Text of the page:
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Malus domestica Newton Wonder (commonly known as Newton’s Wonder or Newton’s Apple) is a cultivar of apple which is usually eaten cooked due to its sourness. The variety has a similar but slightly sweeter taste than the Bramley apple and is usually used in pies or as a preserve.


The tree was said to have been found in the roof-gutter of the Hardinge Arms pub, King’s Newton, Derbyshire as a seedling apple-tree, by Samuel Taylor who was the land lord of the pub at the time. He then planted the seedling in the pub garden and from that tree the first Newton Wonder apple was produced.[1] [2] The tree is said to be a cultivar of the Blenheim Orange and the Dumelow’s Seedling and in 1915 it was crossed with Blenheim Orange to create the Howgate Wonder.[3]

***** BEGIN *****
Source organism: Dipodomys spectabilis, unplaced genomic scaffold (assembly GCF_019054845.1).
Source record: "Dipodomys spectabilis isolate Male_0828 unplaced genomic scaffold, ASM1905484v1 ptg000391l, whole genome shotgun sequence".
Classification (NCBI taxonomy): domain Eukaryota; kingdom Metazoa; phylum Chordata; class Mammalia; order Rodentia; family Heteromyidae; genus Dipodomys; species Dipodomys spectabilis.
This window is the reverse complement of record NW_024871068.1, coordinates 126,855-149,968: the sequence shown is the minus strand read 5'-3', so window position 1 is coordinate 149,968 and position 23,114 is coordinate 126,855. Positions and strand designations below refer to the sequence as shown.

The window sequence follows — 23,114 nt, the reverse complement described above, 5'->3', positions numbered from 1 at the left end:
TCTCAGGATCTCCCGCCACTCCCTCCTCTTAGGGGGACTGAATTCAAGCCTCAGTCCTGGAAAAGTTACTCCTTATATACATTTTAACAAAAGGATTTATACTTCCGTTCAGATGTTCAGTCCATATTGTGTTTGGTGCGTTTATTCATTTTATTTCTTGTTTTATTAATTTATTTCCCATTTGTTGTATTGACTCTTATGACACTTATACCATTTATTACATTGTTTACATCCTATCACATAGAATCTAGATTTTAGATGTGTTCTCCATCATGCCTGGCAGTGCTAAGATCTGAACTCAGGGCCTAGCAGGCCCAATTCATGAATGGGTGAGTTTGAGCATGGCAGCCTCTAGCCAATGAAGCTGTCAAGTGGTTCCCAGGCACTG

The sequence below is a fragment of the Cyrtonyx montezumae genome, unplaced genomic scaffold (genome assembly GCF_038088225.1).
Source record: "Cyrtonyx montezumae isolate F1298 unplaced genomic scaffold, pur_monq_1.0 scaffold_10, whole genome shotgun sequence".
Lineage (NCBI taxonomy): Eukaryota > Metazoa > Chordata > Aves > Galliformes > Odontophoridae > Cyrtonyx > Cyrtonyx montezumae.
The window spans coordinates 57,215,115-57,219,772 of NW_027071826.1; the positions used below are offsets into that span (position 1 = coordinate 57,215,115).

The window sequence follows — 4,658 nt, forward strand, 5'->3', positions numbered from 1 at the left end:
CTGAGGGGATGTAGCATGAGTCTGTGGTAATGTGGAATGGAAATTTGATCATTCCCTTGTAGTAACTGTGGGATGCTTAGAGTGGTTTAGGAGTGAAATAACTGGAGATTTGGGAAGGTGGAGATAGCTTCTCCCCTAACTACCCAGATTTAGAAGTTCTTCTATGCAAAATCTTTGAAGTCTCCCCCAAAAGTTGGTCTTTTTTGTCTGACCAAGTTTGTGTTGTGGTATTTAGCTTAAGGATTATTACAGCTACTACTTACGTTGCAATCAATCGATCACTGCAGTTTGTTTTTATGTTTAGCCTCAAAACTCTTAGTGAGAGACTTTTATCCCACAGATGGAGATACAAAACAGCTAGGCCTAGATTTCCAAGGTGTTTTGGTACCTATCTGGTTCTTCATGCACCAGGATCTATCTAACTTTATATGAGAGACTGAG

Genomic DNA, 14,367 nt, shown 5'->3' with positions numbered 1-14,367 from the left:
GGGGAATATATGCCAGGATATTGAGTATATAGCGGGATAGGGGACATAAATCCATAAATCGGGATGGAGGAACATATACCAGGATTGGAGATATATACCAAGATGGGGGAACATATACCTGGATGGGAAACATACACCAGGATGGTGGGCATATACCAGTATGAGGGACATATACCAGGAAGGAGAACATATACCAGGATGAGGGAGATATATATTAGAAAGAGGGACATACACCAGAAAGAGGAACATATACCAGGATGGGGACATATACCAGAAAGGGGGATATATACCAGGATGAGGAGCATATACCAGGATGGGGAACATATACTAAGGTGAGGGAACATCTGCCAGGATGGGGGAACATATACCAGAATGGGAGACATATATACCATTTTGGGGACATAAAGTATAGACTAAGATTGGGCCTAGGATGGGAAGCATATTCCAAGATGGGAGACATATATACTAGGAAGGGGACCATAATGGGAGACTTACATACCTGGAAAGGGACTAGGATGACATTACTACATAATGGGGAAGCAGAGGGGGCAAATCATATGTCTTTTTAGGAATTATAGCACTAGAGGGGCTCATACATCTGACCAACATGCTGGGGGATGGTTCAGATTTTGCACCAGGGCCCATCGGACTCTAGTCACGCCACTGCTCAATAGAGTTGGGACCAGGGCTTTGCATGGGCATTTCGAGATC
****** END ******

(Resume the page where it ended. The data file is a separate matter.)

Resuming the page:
The tree grows well in temperate and wet climates producing a red and green coloured fruit, with a creamy coloured flesh and the fruit tends to be very large in size. The tree is usually late to flower and produces a large crop which should be harvested in the late season. The tree has a general good defence to fruit tree diseases and is easy to grow and cultivate a decent sized crop. In 1993 the tree was awarded the RHS Award of Garden Merit.[4]


Newton Wonder is a good apple for cooking or for making juice. When cooking the apple is reduced to a puree which may be added to pies, tarts or used as a chutney. The apple produces a sharp but slightly sweet taste when cooked and is best used when ripened in the late season. The crop can be stored for at least 3 months safely retaining its flavour.

Written on May 3rd, 2012 , Fruits Tags:

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